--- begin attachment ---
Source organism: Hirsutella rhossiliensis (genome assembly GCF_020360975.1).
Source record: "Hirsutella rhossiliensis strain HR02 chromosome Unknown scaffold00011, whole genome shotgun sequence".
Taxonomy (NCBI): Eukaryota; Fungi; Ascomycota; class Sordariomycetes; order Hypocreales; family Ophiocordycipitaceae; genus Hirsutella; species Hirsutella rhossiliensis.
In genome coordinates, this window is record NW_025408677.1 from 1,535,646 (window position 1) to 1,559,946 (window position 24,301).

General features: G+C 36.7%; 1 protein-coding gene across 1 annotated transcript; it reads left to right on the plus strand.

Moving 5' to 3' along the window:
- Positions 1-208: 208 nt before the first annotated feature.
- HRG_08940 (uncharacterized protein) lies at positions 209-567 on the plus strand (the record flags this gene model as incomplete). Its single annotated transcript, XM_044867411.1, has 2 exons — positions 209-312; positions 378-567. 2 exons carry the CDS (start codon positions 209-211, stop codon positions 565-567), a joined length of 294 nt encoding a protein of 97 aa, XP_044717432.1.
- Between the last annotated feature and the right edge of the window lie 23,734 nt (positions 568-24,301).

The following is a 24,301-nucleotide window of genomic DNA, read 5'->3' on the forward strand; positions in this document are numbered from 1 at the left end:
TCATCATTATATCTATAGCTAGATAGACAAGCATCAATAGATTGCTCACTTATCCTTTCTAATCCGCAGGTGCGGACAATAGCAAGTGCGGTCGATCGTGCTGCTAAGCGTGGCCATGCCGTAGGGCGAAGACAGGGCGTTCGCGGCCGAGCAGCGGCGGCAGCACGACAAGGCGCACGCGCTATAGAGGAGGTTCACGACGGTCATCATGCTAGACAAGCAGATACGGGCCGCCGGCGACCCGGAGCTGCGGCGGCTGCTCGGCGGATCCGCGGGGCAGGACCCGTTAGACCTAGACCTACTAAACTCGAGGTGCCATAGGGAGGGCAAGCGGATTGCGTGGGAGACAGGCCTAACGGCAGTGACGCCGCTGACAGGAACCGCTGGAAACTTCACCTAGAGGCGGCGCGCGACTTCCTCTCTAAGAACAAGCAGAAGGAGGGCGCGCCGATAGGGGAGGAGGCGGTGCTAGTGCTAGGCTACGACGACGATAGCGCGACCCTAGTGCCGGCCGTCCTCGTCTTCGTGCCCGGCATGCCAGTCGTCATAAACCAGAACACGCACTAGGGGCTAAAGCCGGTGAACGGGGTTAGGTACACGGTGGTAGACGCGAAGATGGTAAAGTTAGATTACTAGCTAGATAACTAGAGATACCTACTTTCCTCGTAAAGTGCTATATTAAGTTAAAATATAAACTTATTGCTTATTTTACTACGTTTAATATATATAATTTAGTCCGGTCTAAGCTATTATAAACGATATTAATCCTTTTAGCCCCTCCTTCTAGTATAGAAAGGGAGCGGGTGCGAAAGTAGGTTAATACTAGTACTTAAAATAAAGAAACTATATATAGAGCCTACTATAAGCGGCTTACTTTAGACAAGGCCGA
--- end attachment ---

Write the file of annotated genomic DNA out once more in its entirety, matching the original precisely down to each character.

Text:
Source organism: Hirsutella rhossiliensis (genome assembly GCF_020360975.1).
Source record: "Hirsutella rhossiliensis strain HR02 chromosome Unknown scaffold00011, whole genome shotgun sequence".
Taxonomy (NCBI): Eukaryota; Fungi; Ascomycota; class Sordariomycetes; order Hypocreales; family Ophiocordycipitaceae; genus Hirsutella; species Hirsutella rhossiliensis.
In genome coordinates, this window is record NW_025408677.1 from 1,535,646 (window position 1) to 1,559,946 (window position 24,301).

General features: G+C 36.7%; 1 protein-coding gene across 1 annotated transcript; it reads left to right on the plus strand.

Moving 5' to 3' along the window:
- Positions 1-208: 208 nt before the first annotated feature.
- HRG_08940 (uncharacterized protein) lies at positions 209-567 on the plus strand (the record flags this gene model as incomplete). Its single annotated transcript, XM_044867411.1, has 2 exons — positions 209-312; positions 378-567. 2 exons carry the CDS (start codon positions 209-211, stop codon positions 565-567), a joined length of 294 nt encoding a protein of 97 aa, XP_044717432.1.
- Between the last annotated feature and the right edge of the window lie 23,734 nt (positions 568-24,301).

The following is a 24,301-nucleotide window of genomic DNA, read 5'->3' on the forward strand; positions in this document are numbered from 1 at the left end:
TCATCATTATATCTATAGCTAGATAGACAAGCATCAATAGATTGCTCACTTATCCTTTCTAATCCGCAGGTGCGGACAATAGCAAGTGCGGTCGATCGTGCTGCTAAGCGTGGCCATGCCGTAGGGCGAAGACAGGGCGTTCGCGGCCGAGCAGCGGCGGCAGCACGACAAGGCGCACGCGCTATAGAGGAGGTTCACGACGGTCATCATGCTAGACAAGCAGATACGGGCCGCCGGCGACCCGGAGCTGCGGCGGCTGCTCGGCGGATCCGCGGGGCAGGACCCGTTAGACCTAGACCTACTAAACTCGAGGTGCCATAGGGAGGGCAAGCGGATTGCGTGGGAGACAGGCCTAACGGCAGTGACGCCGCTGACAGGAACCGCTGGAAACTTCACCTAGAGGCGGCGCGCGACTTCCTCTCTAAGAACAAGCAGAAGGAGGGCGCGCCGATAGGGGAGGAGGCGGTGCTAGTGCTAGGCTACGACGACGATAGCGCGACCCTAGTGCCGGCCGTCCTCGTCTTCGTGCCCGGCATGCCAGTCGTCATAAACCAGAACACGCACTAGGGGCTAAAGCCGGTGAACGGGGTTAGGTACACGGTGGTAGACGCGAAGATGGTAAAGTTAGATTACTAGCTAGATAACTAGAGATACCTACTTTCCTCGTAAAGTGCTATATTAAGTTAAAATATAAACTTATTGCTTATTTTACTACGTTTAATATATATAATTTAGTCCGGTCTAAGCTATTATAAACGATATTAATCCTTTTAGCCCCTCCTTCTAGTATAGAAAGGGAGCGGGTGCGAAAGTAGGTTAATACTAGTACTTAAAATAAAGAAACTATATATAGAGCCTACTATAAGCGGCTTACTTTAGACAAGGCCGA